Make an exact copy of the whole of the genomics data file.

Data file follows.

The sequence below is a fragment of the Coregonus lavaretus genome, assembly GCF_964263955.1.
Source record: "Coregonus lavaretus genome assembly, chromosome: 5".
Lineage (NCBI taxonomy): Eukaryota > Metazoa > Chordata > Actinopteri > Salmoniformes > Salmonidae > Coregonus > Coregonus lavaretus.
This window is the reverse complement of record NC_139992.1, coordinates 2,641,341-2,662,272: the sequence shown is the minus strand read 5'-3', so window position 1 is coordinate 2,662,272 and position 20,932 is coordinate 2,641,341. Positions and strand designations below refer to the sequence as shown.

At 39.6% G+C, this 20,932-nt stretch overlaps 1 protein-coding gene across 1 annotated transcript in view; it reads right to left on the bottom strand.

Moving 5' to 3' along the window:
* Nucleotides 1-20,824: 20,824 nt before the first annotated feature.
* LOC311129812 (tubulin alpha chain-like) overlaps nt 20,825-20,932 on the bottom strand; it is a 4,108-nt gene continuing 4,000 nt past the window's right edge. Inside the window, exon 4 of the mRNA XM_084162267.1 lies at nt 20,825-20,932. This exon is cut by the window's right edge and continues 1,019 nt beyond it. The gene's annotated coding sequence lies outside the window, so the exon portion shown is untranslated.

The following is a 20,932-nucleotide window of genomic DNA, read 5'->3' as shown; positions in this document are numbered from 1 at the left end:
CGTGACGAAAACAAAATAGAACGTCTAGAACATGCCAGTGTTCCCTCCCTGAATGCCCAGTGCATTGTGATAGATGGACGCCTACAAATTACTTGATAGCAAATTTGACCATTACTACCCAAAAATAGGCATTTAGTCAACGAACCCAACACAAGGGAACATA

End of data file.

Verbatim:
The sequence below is a fragment of the Coregonus lavaretus genome, assembly GCF_964263955.1.
Source record: "Coregonus lavaretus genome assembly, chromosome: 5".
Lineage (NCBI taxonomy): Eukaryota > Metazoa > Chordata > Actinopteri > Salmoniformes > Salmonidae > Coregonus > Coregonus lavaretus.
This window is the reverse complement of record NC_139992.1, coordinates 2,641,341-2,662,272: the sequence shown is the minus strand read 5'-3', so window position 1 is coordinate 2,662,272 and position 20,932 is coordinate 2,641,341. Positions and strand designations below refer to the sequence as shown.

At 39.6% G+C, this 20,932-nt stretch overlaps 1 protein-coding gene across 1 annotated transcript in view; it reads right to left on the bottom strand.

Moving 5' to 3' along the window:
* Nucleotides 1-20,824: 20,824 nt before the first annotated feature.
* LOC311129812 (tubulin alpha chain-like) overlaps nt 20,825-20,932 on the bottom strand; it is a 4,108-nt gene continuing 4,000 nt past the window's right edge. Inside the window, exon 4 of the mRNA XM_084162267.1 lies at nt 20,825-20,932. This exon is cut by the window's right edge and continues 1,019 nt beyond it. The gene's annotated coding sequence lies outside the window, so the exon portion shown is untranslated.

The following is a 20,932-nucleotide window of genomic DNA, read 5'->3' as shown; positions in this document are numbered from 1 at the left end:
CGTGACGAAAACAAAATAGAACGTCTAGAACATGCCAGTGTTCCCTCCCTGAATGCCCAGTGCATTGTGATAGATGGACGCCTACAAATTACTTGATAGCAAATTTGACCATTACTACCCAAAAATAGGCATTTAGTCAACGAACCCAACACAAGGGAACATA